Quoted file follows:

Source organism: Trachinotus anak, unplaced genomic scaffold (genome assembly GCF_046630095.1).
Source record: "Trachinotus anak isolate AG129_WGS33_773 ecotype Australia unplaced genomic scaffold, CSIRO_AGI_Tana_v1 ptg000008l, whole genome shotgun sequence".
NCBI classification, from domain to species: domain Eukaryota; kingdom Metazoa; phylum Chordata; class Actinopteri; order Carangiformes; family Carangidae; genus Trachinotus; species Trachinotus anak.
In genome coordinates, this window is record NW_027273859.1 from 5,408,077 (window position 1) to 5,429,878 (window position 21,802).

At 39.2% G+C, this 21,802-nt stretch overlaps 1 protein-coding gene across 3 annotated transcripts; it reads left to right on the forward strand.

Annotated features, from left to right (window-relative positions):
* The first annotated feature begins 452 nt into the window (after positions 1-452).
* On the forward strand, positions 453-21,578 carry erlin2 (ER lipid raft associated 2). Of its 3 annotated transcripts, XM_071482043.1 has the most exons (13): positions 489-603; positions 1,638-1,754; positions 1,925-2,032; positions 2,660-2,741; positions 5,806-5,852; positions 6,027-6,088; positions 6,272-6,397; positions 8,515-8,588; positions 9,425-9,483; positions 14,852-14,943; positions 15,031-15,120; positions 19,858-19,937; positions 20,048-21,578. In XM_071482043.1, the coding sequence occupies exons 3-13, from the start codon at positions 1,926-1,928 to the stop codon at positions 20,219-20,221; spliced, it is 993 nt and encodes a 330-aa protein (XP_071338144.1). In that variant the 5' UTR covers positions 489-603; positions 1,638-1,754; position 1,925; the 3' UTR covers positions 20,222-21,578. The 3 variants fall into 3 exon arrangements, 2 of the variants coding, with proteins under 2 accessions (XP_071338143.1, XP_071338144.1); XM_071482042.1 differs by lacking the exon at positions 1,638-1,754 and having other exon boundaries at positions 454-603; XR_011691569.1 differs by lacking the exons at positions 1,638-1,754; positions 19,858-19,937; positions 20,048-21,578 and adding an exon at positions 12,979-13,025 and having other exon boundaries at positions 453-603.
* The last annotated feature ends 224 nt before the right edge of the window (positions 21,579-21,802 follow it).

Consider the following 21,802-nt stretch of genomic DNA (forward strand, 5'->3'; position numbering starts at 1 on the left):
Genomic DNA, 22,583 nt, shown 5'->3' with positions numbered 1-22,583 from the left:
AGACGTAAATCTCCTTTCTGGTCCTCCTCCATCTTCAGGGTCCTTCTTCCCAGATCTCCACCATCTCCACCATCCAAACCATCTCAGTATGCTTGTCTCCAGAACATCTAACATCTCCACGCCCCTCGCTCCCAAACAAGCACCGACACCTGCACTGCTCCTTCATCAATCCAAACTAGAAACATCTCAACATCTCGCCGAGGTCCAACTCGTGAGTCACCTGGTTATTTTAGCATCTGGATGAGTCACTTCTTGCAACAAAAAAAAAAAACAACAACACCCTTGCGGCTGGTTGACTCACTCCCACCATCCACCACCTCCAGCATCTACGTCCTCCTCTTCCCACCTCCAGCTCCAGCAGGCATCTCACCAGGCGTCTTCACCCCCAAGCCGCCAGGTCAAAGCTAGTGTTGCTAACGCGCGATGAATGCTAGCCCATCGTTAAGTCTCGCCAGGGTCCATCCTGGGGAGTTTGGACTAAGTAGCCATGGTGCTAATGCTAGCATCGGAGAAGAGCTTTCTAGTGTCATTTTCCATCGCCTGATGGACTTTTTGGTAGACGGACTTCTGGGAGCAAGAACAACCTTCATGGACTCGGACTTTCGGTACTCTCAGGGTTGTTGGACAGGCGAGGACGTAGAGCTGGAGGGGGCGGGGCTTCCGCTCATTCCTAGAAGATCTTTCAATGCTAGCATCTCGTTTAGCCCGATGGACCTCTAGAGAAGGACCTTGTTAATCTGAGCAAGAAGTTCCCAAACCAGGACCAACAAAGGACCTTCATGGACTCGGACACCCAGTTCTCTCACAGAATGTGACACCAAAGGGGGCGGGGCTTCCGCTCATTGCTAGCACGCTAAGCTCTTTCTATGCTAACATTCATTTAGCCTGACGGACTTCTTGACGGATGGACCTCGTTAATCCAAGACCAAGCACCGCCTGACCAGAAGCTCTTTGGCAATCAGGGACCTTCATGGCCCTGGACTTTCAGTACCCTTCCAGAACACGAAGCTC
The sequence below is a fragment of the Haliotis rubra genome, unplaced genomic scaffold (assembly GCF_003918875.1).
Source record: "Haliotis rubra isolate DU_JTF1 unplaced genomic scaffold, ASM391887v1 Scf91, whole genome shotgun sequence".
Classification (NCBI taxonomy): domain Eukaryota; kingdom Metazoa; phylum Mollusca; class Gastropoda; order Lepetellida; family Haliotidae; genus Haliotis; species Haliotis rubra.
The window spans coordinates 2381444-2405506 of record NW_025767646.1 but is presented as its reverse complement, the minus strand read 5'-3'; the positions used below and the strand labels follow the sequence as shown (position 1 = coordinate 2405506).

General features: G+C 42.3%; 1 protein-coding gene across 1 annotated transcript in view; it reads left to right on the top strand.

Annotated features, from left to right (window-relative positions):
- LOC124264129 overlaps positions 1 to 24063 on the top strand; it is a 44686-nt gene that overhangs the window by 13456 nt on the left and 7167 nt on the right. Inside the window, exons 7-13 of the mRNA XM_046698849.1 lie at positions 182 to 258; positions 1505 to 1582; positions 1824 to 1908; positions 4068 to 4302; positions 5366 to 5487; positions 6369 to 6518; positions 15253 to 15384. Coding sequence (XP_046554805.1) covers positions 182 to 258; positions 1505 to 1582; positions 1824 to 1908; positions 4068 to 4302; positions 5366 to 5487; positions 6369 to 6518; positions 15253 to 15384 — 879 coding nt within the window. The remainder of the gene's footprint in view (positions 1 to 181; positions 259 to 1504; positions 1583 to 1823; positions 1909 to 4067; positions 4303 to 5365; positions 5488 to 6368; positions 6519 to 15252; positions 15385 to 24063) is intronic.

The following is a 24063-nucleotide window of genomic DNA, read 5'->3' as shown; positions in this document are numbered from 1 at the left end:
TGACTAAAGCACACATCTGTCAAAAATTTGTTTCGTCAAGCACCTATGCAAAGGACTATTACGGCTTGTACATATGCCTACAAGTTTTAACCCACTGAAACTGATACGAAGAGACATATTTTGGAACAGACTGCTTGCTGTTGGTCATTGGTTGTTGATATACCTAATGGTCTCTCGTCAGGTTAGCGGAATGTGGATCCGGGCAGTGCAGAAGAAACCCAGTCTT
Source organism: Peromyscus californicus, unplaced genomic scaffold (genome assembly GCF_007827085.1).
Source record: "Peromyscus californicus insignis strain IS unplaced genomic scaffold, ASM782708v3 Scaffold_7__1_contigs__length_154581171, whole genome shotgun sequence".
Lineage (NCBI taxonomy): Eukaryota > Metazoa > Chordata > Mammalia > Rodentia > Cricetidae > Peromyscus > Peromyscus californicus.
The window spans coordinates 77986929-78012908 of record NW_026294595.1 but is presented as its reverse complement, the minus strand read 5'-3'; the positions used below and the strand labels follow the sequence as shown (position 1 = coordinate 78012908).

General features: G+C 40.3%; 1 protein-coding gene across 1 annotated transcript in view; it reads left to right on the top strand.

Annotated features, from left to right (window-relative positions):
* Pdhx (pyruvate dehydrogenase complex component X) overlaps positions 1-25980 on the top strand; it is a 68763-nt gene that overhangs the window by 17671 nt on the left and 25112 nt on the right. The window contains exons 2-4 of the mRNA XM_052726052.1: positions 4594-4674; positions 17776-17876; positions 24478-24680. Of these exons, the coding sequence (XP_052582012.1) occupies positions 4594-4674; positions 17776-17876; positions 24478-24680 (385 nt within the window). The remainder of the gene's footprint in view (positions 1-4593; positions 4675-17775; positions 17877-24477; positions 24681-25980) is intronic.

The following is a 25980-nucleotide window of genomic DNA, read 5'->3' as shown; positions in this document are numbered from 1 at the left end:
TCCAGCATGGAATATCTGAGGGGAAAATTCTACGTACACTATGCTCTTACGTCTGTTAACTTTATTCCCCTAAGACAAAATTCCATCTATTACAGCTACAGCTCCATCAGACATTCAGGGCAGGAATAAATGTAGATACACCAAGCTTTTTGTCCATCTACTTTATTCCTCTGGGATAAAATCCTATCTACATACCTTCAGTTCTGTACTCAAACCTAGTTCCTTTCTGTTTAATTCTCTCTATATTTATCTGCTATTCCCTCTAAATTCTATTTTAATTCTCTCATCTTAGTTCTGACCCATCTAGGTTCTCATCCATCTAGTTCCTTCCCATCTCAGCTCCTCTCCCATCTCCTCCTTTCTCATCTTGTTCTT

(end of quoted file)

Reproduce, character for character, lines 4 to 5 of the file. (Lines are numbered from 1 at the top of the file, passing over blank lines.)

In genome coordinates, this window is record NW_027273859.1 from 5,408,077 (window position 1) to 5,429,878 (window position 21,802).

At 39.2% G+C, this 21,802-nt stretch overlaps 1 protein-coding gene across 3 annotated transcripts; it reads left to right on the forward strand.